By Mike Johnson
Those professional political consultants who told us 18 months ago that 2008 was going to be an election of seismic change should raise their retainers.
How many elections compare: Jefferson, Jackson, Lincoln, Roosevelt, Reagan?
This was as historic as those and in some respects maybe more so. This election produced transformational change:
- in the way we elect our leaders, who elects them, and how they raise their money;
- in the direction in which the country is headed, both domestically and internationally;
- in the two parties, how they define themselves and how they now approach the incessant, interminable quest for political power.
- in our society where change that has been occurring gradually for sometime, but never really appreciated until now.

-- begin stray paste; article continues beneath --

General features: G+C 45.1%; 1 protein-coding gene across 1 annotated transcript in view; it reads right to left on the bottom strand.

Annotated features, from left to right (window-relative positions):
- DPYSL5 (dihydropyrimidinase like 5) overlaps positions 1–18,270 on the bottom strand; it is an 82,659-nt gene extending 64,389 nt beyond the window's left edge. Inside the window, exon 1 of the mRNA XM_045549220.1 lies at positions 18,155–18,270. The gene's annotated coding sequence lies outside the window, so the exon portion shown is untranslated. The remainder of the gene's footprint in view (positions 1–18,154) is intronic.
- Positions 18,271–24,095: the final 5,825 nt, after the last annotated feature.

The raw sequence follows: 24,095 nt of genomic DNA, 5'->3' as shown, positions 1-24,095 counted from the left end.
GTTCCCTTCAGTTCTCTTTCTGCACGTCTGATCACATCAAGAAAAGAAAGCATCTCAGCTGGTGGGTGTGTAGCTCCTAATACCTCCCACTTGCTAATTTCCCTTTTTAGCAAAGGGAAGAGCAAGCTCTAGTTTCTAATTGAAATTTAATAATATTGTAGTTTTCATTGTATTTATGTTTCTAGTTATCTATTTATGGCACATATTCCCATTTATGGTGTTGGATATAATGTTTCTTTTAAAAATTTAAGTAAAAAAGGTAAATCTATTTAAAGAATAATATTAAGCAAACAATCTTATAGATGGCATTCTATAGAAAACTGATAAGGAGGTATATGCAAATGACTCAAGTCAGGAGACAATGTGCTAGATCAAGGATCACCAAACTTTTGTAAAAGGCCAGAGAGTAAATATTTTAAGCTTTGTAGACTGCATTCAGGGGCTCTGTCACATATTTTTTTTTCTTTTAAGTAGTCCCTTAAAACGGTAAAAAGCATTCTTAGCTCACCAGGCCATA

By Gary Andres (reprinted from the 10/30/08 Washington Times)
Is Obama buying the White House?
A Republican activist I know had to mute his television while watching the Washington Redskins game last weekend. The constant barrage of Barack Obama advertising only intensified his growing depression. “It’s like a bad ’80s song,” he told me. “I can’t get the tune out of my head.” Hitting the mute button wouldn’t stop this Republican’s gloomy political music, but all those so-called reformers concerned about money in elections aren’t singing a lot these days either.
The Washington Post reported last weekend that the Obama campaign and the Democratic Party spent $105 million in the first two weeks of October. The Illinois senator’s campaign alone doled out $82 million during that period for paid media – more than four times what Sen. John McCain spent during that same period, and half as much as Sen. John Kerry invested in television for his entire campaign in 2004. That kind of largess spurred other unprecedented moves, like last night’s 30-minute network ad buys.